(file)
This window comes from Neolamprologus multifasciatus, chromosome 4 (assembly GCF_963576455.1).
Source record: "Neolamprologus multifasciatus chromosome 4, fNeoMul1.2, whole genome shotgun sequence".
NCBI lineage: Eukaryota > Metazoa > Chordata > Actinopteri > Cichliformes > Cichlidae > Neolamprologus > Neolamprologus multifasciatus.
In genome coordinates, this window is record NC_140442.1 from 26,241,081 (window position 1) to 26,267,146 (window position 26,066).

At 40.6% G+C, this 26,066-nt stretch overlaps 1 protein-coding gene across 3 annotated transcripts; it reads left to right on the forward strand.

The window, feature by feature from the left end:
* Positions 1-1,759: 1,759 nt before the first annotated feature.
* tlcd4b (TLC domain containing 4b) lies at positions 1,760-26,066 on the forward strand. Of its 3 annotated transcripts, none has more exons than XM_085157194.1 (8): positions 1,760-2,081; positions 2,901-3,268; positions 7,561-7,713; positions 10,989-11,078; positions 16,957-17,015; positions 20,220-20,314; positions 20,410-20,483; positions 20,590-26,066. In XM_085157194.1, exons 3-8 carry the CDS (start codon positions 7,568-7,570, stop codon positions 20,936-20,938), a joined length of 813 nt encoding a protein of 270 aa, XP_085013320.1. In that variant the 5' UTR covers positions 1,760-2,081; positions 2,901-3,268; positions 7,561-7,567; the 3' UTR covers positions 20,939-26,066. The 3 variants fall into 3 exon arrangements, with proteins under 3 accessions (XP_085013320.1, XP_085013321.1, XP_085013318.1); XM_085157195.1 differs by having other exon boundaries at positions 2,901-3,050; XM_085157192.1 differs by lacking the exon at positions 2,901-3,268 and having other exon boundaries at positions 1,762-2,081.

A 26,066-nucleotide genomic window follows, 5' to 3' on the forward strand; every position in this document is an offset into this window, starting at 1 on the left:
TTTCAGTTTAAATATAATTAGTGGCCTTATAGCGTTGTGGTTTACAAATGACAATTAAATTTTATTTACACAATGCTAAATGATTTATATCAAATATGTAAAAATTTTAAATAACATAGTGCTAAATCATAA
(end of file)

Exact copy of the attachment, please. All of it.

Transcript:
This window comes from Neolamprologus multifasciatus, chromosome 4 (assembly GCF_963576455.1).
Source record: "Neolamprologus multifasciatus chromosome 4, fNeoMul1.2, whole genome shotgun sequence".
NCBI lineage: Eukaryota > Metazoa > Chordata > Actinopteri > Cichliformes > Cichlidae > Neolamprologus > Neolamprologus multifasciatus.
In genome coordinates, this window is record NC_140442.1 from 26,241,081 (window position 1) to 26,267,146 (window position 26,066).

At 40.6% G+C, this 26,066-nt stretch overlaps 1 protein-coding gene across 3 annotated transcripts; it reads left to right on the forward strand.

The window, feature by feature from the left end:
* Positions 1-1,759: 1,759 nt before the first annotated feature.
* tlcd4b (TLC domain containing 4b) lies at positions 1,760-26,066 on the forward strand. Of its 3 annotated transcripts, none has more exons than XM_085157194.1 (8): positions 1,760-2,081; positions 2,901-3,268; positions 7,561-7,713; positions 10,989-11,078; positions 16,957-17,015; positions 20,220-20,314; positions 20,410-20,483; positions 20,590-26,066. In XM_085157194.1, exons 3-8 carry the CDS (start codon positions 7,568-7,570, stop codon positions 20,936-20,938), a joined length of 813 nt encoding a protein of 270 aa, XP_085013320.1. In that variant the 5' UTR covers positions 1,760-2,081; positions 2,901-3,268; positions 7,561-7,567; the 3' UTR covers positions 20,939-26,066. The 3 variants fall into 3 exon arrangements, with proteins under 3 accessions (XP_085013320.1, XP_085013321.1, XP_085013318.1); XM_085157195.1 differs by having other exon boundaries at positions 2,901-3,050; XM_085157192.1 differs by lacking the exon at positions 2,901-3,268 and having other exon boundaries at positions 1,762-2,081.

A 26,066-nucleotide genomic window follows, 5' to 3' on the forward strand; every position in this document is an offset into this window, starting at 1 on the left:
TTTCAGTTTAAATATAATTAGTGGCCTTATAGCGTTGTGGTTTACAAATGACAATTAAATTTTATTTACACAATGCTAAATGATTTATATCAAATATGTAAAAATTTTAAATAACATAGTGCTAAATCATAA